by Conor Friedersdorf

As I read Chris Beam's piece "The Trouble With Liberty" in New York magazine – as a fan of his work I'm thrilled that he's writing there – I kept feeling as if a flip in perspective would demonstrate that a lot of what is asserted is backwards, or limiting, or incomplete. To be fair, this is probably to be expected: I've thought quite a lot about libertarianism, and I'm very sympathetic to it. Beam was writing as a good faith critic trying to sketch the philosophy for folks unfamiliar with it. (And he gets a lot right, along with getting important things wrong.)

What I hope to show his non-libertarian audience is why they ought to think of the political philosophy more sympathetically than they might if they only read Beam's article, and help them see why the piece seems flawed to a libertarian's eyes.

Here goes.

Early on, Beam says this about controversial TSA screening procedures:

For one beautiful moment, the whole political spectrumwell, at least both vocal ends of itseemed to agree: Too much government is too much government.

Maybe it was inevitable that the National Opt-Out Day, when travelers were going to refuse body scans en masse, failed to become the next Woolworth’s sit-in (how do you organize a movement that abhors organization?). It turned out most Americans actually supported the body scanners. But the moment was a reminder of just how strong, not to mention loud, the libertarian streak is in American politics.

Here's another way one could look at the same events:

When TSA forced airline passengers to choose between a naked body scan or having their genitals groped, libertarians objected. And the media gave their dissent a fair hearing. As Chris Beam wrote in New York magazine, “For one beautiful moment, the whole political spectrumwell, at least both vocal ends of itseemed to agree: Too much government is too much government.”

But opposition to a policy that would’ve been utterly unthinkable just a decade ago was utterly insufficient to get it repealed. It turned out that many Americans didn’t care that much about body scanners, and few elected officials in either party attempted to interfere with TSA. The moment was a reminder of just how strong the anti-libertarian streak is in American politics.

Shortly thereafter Beam writes:

There’s never been a better time to be a libertarian than now. The right is still railing against interventionist policies like TARP, the stimulus package, and health-care reform. Citizens of all political stripes recoil against the nanny state, which is nannier than ever, passing anti-smoking laws, banning trans fats, posting calorie counts, prohibiting flavored cigarettes, cracking down on Four Loko, and considering a soda tax in New York. All that, plus some TSA agent wants to handle your baggage. Libertarianism has adherents on the left, toothey just organize around different issues. Whereas righty libertarians stew over taxes and bailouts, lefty libertarians despise de facto suspensions of habeas corpus, surveillance, and restrictions on whom you can marry.

It could as easily be put this way:

There's never been a better time to be a non-libertarian! The right is still demanding an expansive view of presidential power, further abrogations of civil liberties to fight terrorism, and an interventionist foreign policy that keeps the American military in numerous countries across the globe. Both political parties support a ruinous drug war being waged in scores of countries. Citizens of all political stripes increasingly find themselves subject to the laws of the nanny state, which is passing anti-smoking laws, banning trans fats, and cracking down on Four Loko. All that, plus President Obama says he is empowered to order the extra-judicial assassination of American citizens far from any battlefield. Non-libertarianism has adherents on the far left too, they just organize around different issues: speech codes like the ones in Canada, rape laws that presume the accused is guilty, bans on political speech during campaigns, etc.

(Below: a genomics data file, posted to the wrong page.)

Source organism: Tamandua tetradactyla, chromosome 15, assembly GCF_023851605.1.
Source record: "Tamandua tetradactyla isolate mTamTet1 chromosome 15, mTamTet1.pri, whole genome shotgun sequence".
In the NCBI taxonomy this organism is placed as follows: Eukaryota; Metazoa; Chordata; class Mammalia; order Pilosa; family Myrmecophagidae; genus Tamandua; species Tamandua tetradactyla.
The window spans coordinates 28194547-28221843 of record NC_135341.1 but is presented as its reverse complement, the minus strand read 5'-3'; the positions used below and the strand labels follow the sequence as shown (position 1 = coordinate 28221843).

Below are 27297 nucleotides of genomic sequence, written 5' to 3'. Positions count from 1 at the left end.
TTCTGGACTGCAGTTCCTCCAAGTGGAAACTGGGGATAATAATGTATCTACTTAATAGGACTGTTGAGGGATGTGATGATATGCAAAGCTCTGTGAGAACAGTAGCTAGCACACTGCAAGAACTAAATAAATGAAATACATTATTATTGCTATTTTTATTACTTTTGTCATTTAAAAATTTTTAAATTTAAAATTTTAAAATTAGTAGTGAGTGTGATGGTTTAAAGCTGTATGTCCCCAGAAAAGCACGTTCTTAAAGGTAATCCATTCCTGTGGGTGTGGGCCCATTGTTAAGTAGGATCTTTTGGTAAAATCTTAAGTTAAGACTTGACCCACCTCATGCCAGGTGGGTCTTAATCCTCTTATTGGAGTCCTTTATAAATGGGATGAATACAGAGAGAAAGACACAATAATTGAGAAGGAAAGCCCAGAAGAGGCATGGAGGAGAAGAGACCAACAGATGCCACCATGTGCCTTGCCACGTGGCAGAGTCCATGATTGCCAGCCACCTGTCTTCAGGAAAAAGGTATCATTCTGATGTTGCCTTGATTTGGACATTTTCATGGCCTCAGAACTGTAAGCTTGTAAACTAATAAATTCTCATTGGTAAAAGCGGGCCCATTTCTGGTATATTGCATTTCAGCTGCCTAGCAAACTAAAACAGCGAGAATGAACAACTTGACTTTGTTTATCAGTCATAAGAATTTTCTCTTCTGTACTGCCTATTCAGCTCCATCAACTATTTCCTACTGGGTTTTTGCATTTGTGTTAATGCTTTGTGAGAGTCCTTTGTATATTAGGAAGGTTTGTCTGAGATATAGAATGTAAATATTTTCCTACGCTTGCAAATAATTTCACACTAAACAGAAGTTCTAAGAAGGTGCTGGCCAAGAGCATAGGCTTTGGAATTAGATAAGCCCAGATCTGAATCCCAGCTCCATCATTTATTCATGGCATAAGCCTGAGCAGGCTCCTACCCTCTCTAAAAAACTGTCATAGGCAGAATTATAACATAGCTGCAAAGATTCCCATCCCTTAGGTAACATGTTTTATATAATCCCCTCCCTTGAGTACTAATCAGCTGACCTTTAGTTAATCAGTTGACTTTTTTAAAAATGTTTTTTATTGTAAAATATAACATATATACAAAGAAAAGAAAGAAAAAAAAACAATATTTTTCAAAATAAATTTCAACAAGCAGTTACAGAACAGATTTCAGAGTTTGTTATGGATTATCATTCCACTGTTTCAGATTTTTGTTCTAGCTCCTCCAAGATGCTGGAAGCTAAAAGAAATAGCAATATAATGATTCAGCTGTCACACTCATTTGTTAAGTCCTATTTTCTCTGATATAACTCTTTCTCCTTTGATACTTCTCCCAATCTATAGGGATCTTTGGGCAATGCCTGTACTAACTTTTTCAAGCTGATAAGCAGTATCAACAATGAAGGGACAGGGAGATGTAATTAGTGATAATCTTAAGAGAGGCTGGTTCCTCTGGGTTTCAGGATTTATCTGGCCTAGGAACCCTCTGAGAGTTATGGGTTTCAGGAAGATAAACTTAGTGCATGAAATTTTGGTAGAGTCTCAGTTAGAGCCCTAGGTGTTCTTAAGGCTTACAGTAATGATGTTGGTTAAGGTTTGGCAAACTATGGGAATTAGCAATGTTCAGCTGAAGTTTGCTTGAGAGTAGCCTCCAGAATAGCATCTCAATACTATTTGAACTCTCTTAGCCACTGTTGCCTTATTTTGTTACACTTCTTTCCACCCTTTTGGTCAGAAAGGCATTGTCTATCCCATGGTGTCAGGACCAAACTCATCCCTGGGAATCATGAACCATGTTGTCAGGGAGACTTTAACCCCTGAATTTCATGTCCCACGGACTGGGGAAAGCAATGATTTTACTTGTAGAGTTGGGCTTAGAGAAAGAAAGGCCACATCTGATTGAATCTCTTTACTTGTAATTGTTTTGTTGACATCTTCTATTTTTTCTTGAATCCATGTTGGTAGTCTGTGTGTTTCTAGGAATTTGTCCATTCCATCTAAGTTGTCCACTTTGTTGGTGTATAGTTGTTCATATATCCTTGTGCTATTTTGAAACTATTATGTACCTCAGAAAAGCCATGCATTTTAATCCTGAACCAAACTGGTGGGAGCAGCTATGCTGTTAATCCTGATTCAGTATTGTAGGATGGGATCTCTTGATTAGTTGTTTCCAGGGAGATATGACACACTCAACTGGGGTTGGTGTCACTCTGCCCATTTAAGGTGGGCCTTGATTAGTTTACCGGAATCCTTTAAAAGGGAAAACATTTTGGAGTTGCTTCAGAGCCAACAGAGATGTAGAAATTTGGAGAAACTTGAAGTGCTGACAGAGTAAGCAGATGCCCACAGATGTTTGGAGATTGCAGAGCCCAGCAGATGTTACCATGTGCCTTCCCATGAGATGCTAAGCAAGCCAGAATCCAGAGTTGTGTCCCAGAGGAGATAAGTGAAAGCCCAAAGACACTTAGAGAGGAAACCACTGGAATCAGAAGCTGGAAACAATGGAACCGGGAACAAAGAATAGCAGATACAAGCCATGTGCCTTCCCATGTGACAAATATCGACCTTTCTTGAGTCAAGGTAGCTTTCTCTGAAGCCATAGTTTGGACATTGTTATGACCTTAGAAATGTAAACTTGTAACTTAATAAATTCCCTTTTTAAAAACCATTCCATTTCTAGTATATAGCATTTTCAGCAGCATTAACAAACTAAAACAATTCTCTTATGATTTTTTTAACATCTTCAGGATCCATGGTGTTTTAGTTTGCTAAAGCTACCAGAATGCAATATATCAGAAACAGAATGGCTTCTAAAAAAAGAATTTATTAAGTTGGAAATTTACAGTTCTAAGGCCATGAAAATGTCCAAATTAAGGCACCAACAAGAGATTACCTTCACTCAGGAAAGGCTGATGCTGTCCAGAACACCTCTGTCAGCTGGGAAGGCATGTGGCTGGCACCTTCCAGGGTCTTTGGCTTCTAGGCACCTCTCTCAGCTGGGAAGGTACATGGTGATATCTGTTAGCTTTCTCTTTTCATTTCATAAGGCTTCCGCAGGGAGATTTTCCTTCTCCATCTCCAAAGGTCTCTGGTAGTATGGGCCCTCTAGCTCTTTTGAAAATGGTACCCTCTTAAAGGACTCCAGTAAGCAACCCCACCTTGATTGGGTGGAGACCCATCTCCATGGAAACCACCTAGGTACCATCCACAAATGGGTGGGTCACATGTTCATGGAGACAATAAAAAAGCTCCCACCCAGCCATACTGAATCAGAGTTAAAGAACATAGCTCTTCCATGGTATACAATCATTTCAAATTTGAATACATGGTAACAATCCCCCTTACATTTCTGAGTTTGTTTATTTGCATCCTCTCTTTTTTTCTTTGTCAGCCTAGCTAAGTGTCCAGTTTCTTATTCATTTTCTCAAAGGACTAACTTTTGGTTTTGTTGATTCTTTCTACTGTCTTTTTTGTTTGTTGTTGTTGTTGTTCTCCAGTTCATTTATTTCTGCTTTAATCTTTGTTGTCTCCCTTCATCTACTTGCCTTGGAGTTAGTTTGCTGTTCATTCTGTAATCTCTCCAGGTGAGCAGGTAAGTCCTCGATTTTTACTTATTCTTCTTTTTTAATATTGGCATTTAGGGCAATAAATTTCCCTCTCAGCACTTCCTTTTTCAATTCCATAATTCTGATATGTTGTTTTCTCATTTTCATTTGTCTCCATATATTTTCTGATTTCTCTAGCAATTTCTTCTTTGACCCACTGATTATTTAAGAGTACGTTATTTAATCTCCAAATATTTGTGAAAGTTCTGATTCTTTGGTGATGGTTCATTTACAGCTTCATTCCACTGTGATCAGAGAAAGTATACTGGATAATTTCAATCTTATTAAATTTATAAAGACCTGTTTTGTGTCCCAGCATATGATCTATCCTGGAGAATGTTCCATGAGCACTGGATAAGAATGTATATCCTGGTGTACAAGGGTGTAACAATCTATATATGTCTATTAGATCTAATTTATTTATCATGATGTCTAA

Here is how Beam defines the political philosophy for readers of New York:

Libertarianism is a long, clunky word for a simple, elegant idea: that government should do as little as possible. In Libertarianism: A Primer, Cato Institute executive vice president David Boaz defines it as “the view that each person has the right to live his life in any way he chooses so long as he respects the equal rights of others.” Like any political philosophy, libertarianism contains a thousand substrains, ranging from anarchists who want to destroy the state to picket-fence conservatives who just want to put power in local hands. The traditional libertarian line is that government should be responsible for a standing army, local security, and a courts system, and that’s ita system called minarchy. But everyone has his own idea of how to get there. Washington-think-tank libertarians take an incrementalist approach within the two-party system. The Libertarian Party offers a third way. Ayn Rand–inspired Objectivists promote their ideas through education. Reason magazine preaches the gospel of cultural libertarianism. Silicon Valley techno-entrepreneurs would invent their way to Libertopia. Wall Street free-marketers want deregulation. The Free State Project plans to concentrate 20,000 libertarians in New Hampshire. “Seasteaders” dream of building societies on the ocean. And then there are the regular old Glenn Beck disciples who just want to be left alone.